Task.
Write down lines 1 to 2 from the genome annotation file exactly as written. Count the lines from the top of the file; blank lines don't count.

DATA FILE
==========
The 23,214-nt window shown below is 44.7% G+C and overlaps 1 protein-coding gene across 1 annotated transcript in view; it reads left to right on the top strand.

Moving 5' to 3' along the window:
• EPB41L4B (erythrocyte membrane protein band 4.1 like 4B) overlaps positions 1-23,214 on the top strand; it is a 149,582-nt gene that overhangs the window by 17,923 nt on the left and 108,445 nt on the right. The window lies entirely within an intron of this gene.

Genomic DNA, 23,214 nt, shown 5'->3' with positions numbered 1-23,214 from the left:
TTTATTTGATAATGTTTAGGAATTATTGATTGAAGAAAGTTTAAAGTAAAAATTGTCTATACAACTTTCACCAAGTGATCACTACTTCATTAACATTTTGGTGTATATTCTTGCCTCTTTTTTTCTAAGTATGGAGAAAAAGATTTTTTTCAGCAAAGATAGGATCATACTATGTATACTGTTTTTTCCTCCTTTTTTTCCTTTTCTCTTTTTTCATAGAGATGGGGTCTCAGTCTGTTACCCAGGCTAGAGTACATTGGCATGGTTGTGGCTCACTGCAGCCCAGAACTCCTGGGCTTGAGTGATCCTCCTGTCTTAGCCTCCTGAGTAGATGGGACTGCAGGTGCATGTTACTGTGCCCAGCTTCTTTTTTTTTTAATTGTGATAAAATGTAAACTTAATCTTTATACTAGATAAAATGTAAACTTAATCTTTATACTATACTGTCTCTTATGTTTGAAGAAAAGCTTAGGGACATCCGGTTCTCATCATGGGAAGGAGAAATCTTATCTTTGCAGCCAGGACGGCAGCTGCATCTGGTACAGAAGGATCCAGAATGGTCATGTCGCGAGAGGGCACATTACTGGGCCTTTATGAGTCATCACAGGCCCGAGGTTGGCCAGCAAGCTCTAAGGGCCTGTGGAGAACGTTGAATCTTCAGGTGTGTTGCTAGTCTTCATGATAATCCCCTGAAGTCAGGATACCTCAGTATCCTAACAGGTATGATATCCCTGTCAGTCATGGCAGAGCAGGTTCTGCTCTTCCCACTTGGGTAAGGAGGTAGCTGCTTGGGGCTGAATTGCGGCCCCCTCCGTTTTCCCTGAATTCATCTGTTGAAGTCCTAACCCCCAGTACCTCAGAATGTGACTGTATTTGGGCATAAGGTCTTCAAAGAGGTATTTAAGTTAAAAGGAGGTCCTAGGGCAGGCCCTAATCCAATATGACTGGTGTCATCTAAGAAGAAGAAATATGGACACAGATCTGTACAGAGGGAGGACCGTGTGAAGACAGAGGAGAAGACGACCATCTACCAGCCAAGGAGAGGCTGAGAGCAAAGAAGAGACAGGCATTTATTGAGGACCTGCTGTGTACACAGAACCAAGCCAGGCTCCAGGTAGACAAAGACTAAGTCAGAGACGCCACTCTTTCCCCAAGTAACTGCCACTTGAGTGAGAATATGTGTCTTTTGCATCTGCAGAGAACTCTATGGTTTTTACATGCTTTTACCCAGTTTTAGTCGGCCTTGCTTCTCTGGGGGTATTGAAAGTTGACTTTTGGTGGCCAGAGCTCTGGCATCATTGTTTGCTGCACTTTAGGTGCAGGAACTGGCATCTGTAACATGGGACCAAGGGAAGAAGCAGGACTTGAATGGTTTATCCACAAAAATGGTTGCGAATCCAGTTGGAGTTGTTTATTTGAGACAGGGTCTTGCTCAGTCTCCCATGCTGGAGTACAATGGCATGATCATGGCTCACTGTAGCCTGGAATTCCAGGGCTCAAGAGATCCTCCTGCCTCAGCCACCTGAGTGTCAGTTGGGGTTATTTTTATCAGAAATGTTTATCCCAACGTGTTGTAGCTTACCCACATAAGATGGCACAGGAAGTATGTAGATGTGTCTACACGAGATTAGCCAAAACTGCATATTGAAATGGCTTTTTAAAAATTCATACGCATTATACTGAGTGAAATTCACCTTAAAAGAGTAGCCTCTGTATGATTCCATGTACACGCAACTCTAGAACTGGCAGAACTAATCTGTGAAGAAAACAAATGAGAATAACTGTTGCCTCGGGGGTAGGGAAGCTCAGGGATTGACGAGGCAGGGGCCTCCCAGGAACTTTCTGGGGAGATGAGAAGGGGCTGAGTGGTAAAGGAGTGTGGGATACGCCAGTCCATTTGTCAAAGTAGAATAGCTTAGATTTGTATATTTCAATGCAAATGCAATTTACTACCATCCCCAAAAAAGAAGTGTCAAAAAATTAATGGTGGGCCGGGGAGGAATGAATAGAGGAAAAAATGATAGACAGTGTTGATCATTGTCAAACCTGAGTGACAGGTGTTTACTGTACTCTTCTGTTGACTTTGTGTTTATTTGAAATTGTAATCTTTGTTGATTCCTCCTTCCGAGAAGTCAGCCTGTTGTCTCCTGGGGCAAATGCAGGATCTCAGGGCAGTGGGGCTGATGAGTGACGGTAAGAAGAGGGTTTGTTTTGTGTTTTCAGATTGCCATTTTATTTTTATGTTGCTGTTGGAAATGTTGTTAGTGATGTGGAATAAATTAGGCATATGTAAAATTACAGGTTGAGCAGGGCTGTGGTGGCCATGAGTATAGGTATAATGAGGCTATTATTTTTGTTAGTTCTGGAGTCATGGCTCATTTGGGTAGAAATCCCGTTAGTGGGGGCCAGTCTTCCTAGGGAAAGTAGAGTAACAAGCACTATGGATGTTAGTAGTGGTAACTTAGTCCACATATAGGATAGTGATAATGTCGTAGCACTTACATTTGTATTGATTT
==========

The 23,214-nt window shown below is 44.7% G+C and overlaps 1 protein-coding gene across 1 annotated transcript in view; it reads left to right on the top strand.

Moving 5' to 3' along the window: